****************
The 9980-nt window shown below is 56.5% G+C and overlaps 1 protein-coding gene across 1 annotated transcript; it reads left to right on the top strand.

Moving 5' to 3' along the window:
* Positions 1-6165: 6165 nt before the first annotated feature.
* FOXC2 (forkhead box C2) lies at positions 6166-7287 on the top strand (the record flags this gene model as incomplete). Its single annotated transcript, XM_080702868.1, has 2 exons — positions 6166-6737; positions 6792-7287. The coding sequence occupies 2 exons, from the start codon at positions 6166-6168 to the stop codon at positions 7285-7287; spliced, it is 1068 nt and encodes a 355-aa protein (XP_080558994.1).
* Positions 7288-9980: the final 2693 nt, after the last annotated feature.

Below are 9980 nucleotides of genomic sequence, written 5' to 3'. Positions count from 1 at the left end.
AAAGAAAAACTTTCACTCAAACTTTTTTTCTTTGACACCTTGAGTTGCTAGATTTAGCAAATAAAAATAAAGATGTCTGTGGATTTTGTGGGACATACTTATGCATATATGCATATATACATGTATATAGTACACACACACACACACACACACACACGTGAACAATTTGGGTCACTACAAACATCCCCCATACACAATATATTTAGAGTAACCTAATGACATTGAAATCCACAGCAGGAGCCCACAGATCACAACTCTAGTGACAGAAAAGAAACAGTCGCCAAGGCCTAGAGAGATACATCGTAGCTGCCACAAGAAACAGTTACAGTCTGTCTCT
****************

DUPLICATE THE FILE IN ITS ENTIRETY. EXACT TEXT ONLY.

The 9980-nt window shown below is 56.5% G+C and overlaps 1 protein-coding gene across 1 annotated transcript; it reads left to right on the top strand.

Moving 5' to 3' along the window:
* Positions 1-6165: 6165 nt before the first annotated feature.
* FOXC2 (forkhead box C2) lies at positions 6166-7287 on the top strand (the record flags this gene model as incomplete). Its single annotated transcript, XM_080702868.1, has 2 exons — positions 6166-6737; positions 6792-7287. The coding sequence occupies 2 exons, from the start codon at positions 6166-6168 to the stop codon at positions 7285-7287; spliced, it is 1068 nt and encodes a 355-aa protein (XP_080558994.1).
* Positions 7288-9980: the final 2693 nt, after the last annotated feature.

Below are 9980 nucleotides of genomic sequence, written 5' to 3'. Positions count from 1 at the left end.
AAAGAAAAACTTTCACTCAAACTTTTTTTCTTTGACACCTTGAGTTGCTAGATTTAGCAAATAAAAATAAAGATGTCTGTGGATTTTGTGGGACATACTTATGCATATATGCATATATACATGTATATAGTACACACACACACACACACACACACACGTGAACAATTTGGGTCACTACAAACATCCCCCATACACAATATATTTAGAGTAACCTAATGACATTGAAATCCACAGCAGGAGCCCACAGATCACAACTCTAGTGACAGAAAAGAAACAGTCGCCAAGGCCTAGAGAGATACATCGTAGCTGCCACAAGAAACAGTTACAGTCTGTCTCT